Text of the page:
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Indian Case Summary

A.H. Wadia vs Commissioner Of Income-Tax on 24 November, 1948 – Case Summary

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In the case of A.H. Wadia vs Commissioner Of Income-Tax on 24 November, 1948, the Bombay High Court was tasked with examining a dispute between the agent of the Gwalior Durbar and the Indian Income-tax authorities. The Durbar, which had been involved in various trade and business operations, was not treated as an assessee under the Indian Income-tax Act. However, the Indian Income-tax authorities sought to make the Durbar liable under the Government Trading Taxation Act, III of 1926.

The appellant, A.H. Wadia, was the agent of the Gwalior Durbar. The Durbar had been participating in various trade and business operations, both within and outside the Gwalior State. The Durbar had appointed Mr. F.E. Dinshaw as its agent in Bombay for its trade or business operations. The record showed that money was advanced as a loan and also on the security of immovable properties.

The dispute in the appeal related to the assessment of the Durbar for the assessment year 1939-40. The appellant was dissatisfied with the assessment order of the Income-tax Officer and filed an appeal to the Appellate Assistant Commissioner, Income-tax, Bombay. The appellant then asked for a reference to elicit the opinion of the High Court on certain questions.

The High Court of Bombay answered all six questions against the appellant. The questions pertained to whether certain sums received by the Durbar were assessable under the provisions of the Indian Income-tax Act read with the Government Trading Taxation Act III of 1926. The court also examined whether the Durbar was entitled to a refund or a set off under the Income-tax Act of income-tax alleged to have been paid by it as a shareholder in respect of the dividend received by it during the previous year.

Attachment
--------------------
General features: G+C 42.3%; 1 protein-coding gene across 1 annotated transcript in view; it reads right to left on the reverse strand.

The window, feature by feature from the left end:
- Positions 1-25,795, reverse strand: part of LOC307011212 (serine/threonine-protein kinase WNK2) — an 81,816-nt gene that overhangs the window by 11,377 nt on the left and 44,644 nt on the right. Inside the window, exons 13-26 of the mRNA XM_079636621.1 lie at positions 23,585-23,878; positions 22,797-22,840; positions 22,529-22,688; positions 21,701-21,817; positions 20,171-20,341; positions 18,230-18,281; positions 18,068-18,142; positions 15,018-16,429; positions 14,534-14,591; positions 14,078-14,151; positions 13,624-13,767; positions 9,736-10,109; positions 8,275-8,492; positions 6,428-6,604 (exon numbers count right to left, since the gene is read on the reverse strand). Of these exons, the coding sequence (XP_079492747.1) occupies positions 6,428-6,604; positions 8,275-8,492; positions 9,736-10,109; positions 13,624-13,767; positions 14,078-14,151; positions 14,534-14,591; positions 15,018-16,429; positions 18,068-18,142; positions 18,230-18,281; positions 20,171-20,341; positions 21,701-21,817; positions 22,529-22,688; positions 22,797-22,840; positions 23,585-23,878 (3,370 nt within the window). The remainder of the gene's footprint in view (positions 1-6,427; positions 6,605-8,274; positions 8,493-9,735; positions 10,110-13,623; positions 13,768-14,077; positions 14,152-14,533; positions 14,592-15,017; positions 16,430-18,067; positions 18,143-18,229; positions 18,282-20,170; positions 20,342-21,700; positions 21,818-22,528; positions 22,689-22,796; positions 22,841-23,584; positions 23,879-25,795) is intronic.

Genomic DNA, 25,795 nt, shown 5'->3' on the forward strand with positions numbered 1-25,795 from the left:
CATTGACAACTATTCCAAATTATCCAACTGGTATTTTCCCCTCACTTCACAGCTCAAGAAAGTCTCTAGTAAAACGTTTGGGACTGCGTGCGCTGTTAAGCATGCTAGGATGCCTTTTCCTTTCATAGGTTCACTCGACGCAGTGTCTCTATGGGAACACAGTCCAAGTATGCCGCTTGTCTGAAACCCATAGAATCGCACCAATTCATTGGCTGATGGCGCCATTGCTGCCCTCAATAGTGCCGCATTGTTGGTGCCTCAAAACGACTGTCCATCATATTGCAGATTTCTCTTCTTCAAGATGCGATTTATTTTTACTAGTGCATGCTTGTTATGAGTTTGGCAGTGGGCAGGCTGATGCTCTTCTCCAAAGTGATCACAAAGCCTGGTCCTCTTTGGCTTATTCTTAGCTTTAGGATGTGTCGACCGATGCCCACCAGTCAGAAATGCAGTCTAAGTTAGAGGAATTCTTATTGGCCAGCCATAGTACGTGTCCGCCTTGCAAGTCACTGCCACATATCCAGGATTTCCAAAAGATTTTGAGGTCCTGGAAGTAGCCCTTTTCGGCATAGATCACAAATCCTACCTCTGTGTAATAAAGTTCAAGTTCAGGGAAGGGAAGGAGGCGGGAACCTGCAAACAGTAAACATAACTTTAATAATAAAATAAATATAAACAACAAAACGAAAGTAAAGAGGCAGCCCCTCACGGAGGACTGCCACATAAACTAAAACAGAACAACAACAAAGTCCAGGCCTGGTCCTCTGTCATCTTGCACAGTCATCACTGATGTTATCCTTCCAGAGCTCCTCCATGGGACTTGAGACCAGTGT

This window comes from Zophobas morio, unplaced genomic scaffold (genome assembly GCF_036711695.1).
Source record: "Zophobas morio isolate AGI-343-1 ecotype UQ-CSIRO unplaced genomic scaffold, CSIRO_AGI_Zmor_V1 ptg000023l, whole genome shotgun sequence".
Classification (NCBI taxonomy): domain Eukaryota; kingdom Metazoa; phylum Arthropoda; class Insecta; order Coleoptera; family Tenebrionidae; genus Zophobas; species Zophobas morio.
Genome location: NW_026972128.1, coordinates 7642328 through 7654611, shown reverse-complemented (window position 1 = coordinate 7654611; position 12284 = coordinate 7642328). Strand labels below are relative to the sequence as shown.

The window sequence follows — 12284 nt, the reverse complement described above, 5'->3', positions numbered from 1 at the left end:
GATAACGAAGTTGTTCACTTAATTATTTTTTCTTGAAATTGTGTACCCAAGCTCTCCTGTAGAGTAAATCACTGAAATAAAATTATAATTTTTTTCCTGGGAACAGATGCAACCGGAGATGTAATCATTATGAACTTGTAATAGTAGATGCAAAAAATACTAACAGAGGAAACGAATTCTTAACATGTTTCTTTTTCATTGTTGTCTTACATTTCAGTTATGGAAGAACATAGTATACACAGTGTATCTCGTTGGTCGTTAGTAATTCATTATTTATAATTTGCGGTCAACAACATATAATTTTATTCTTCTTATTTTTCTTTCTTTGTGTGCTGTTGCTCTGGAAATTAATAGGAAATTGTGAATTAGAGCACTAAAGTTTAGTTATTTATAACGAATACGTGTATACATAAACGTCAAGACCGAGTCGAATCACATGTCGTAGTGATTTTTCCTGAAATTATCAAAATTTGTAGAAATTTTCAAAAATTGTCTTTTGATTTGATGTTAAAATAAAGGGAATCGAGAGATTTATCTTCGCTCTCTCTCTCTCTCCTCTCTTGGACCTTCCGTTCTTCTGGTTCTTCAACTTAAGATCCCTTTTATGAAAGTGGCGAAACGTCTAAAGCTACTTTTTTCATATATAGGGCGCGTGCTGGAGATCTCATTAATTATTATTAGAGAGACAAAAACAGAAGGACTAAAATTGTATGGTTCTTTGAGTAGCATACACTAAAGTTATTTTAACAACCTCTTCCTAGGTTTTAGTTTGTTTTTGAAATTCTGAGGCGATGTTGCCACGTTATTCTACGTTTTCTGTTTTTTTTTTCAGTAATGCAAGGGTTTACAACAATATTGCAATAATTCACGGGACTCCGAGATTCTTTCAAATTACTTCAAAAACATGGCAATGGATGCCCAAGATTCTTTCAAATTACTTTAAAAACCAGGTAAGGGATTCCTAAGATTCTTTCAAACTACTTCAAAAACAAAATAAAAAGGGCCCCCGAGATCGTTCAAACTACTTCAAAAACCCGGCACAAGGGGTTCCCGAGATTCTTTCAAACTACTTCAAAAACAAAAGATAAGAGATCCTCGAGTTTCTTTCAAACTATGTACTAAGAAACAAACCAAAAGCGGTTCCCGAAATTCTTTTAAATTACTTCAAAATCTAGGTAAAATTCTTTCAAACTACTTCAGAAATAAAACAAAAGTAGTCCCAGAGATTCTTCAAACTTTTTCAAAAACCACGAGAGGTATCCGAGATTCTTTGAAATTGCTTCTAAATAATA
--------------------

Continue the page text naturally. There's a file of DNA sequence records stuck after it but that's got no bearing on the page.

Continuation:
The court found that all the four sub-heads of income mentioned in Section 42(1) showed a real connection between the person sought to be taxed and India and therefore the legislation was within the powers of the Indian Legislature. The contention of the appellant that Section 42(1) was extraterritorial in its operation and is therefore invalid, failed.

The court also found that the legislation was not ultra vires. The court held that the municipal Courts are bound to enforce the law. Whether after obtaining the opinion or decree the same is enforceable against the other side or not, is not a matter for the Court’s consideration. The Court has only to see that the legislation is within the ambit of the powers of the Legislature.

In conclusion, the court ruled against the appellant, A.H. Wadia, upholding the assessment of the Durbar for the assessment year 1939-40 under the provisions of the Indian Income-tax Act read with the Government Trading Taxation Act III of 1926.